Asymmetric (‘s-shaped’) quartz grains with wedge shaped appendages are incorporated in the calcite matrix and correspond to a top-to-the SW shear direction in the ultramylonite. The texture of the ultramylonite shows a single c-axis maximum normal to the SZB. Whereas both of the separated a-axis pole figures of the protolith and protomylonite show similar girdle distributions, the ultramylonite exhibits a different distribution of distinct maxima in the respective a-axis pole figures. Thus the texture of the ultramylonite has clearly no orthorhombic sample symmetry but contains the symmetry elements of a monoclinic sample system as also indicated by the microstructures. The ‘steady state’ microstructure and the CPO favour slip systems with a stable end orientation of ‘easy slip’, with slip planes within the shear plane, and slip direction parallel to the shear direction. Here, the ‘easy slip’ system would be (0001)<10-10> (basal-m), which has never been reported for calcite. The texture of the ultramylonite with the different a-axis maxima at a specific angle relative to the shear direction can be explained by duplex slip on different but energetically equivalent <a>-directions on the basal plane (0001).

This study demonstrates that pure shear, as well as simple shear strain paths, can produce similar c-axis fabrics by different dominant deformation mechanisms. The separated a-axis pole figures show different density distributions indicating orthorhombic texture symmetry for the protolith and trigonal-monoclinic symmetry for the ultramylonite. The differently strained calcite marbles (protolith, protomylonite, and ultramylonite) show different rheological behaviour during deformation, and are respectively accompanied by characteristic strain configurations (degree of coaxial flow to non-coaxial flow). It seems probable that the entire calcite marble complex has undergone a component of early coaxial deformation during the uplift of the metamorphic core complex. Finally, the shallow dipping shear zone cuts through the 'already' deformed coarse-grained calcite marble complex related to foreland-directed extensional tectonics under retrograde conditions. High strain is accommodated together with non-coaxial flow.

There are no significant isotopic differences in d18O and d13C within and outside the calcite marble shear zone. The oxygen (d18O 28.8-30.7‰) and carbon (d13C 2.6-3.1‰) values of the entire shear zone complex are in the range of unmetamorphosed Mesozoic marine carbonates. However, in the shear zone, areas of small-scale depletions of 18O (D18O up to 1.5‰) are observed, while d13C values remain constant. This oxygen depletion coincides systematically with increasing cathodoluminescence intensity related to lamination pattern (luminescence streaks) oriented parallel to the SZB. The isotopic gradients and the CL variation are probably due to some kind of diffusive mass transfer during dynamic recrystallization produced. No significant geochemical variation exists between the coarse-grained marble protolith and the dynamically recrystallized ultramylonite in the interior of the shear zone. The concentration of trace elements, like Mn (61-188 ppm), Fe (53-369 ppm), and Sr (103-146 ppm) are relatively constant throughout the shear zone complex. No systematic variation of the concentration of Mn (main luminescence activator for calcite) related to the CL intensity can be detected. The geochemical and stable isotope data indicate that the development of the calcite shear zone took place under ‘closed system’ conditions, i.e. without influence of externally derived fluids.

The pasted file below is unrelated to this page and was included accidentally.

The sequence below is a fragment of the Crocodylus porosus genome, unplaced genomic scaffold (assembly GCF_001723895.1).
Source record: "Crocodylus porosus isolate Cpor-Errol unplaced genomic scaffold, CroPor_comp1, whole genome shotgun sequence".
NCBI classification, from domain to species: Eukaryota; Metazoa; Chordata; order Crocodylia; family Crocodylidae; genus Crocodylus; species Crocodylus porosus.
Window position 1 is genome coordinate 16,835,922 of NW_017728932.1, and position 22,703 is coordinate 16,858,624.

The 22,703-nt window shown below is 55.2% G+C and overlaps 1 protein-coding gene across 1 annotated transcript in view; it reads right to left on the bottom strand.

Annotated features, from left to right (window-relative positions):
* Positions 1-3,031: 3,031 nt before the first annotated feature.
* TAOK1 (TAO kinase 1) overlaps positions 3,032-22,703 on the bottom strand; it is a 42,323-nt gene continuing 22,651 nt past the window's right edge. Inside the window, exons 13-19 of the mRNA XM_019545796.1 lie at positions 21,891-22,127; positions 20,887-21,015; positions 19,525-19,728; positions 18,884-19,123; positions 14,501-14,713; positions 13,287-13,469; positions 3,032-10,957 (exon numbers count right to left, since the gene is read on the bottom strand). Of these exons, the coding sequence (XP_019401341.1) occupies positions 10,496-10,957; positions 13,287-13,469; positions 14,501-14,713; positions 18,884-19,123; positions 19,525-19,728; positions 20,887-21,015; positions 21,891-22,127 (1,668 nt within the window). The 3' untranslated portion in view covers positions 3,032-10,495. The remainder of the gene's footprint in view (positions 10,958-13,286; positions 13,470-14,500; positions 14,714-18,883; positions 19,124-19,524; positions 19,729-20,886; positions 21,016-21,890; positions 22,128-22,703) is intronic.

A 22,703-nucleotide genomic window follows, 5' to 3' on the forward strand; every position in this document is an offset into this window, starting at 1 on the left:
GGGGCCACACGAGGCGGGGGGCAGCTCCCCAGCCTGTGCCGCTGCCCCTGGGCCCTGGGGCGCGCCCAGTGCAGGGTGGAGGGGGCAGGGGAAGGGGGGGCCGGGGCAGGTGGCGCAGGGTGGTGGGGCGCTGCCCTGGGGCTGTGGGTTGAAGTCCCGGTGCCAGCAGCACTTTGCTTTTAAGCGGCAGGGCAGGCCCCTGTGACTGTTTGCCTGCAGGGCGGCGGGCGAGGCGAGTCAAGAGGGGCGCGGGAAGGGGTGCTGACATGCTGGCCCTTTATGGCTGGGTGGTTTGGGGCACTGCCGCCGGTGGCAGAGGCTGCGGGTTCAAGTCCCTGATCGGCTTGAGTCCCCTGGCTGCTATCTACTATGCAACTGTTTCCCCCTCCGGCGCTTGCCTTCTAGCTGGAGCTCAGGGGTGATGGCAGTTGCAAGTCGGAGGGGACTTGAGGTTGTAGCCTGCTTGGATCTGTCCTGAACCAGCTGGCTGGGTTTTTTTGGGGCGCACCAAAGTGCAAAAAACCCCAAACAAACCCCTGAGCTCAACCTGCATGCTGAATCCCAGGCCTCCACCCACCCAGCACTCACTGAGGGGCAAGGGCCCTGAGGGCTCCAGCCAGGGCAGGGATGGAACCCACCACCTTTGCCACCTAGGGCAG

Dolomite is absent in the protolith as well as in the protomylonite and only appears within the pervasive dynamically recrystallized calcite ultramylonite; it is presumably related to exsolution reactions occurring during dynamic recrystallization. The angular shape of the dolomite grains points to a brittle rheological behaviour of dolomite during continuous deformation of the calcite matrix. Solvus thermometry indicates that exsolution of dolomite from Mg-calcite with a composition of the protolith (XMgCO3 ~0.01) will take place at a temperature of about 300-350°C, which seems to be geologically reasonable for the penetrative dynamic recrystallization of calcite in the shear zone.

FAU Authors / FAU Editors

Bestmann, Michel Dr.
Professur für Tektonik

How to cite

Bestmann, M. (2000). Evolution of a shear zone in calcite marble on Thassos Island, Northern Greece: results from microfabrics and stable isotopes. Erlanger Geologische Abhandlungen, 131, 1-127.

Bestmann, Michel. "Evolution of a shear zone in calcite marble on Thassos Island, Northern Greece: results from microfabrics and stable isotopes." Erlanger Geologische Abhandlungen 131 (2000): 1-127.


Last updated on 2018-09-08 at 05:39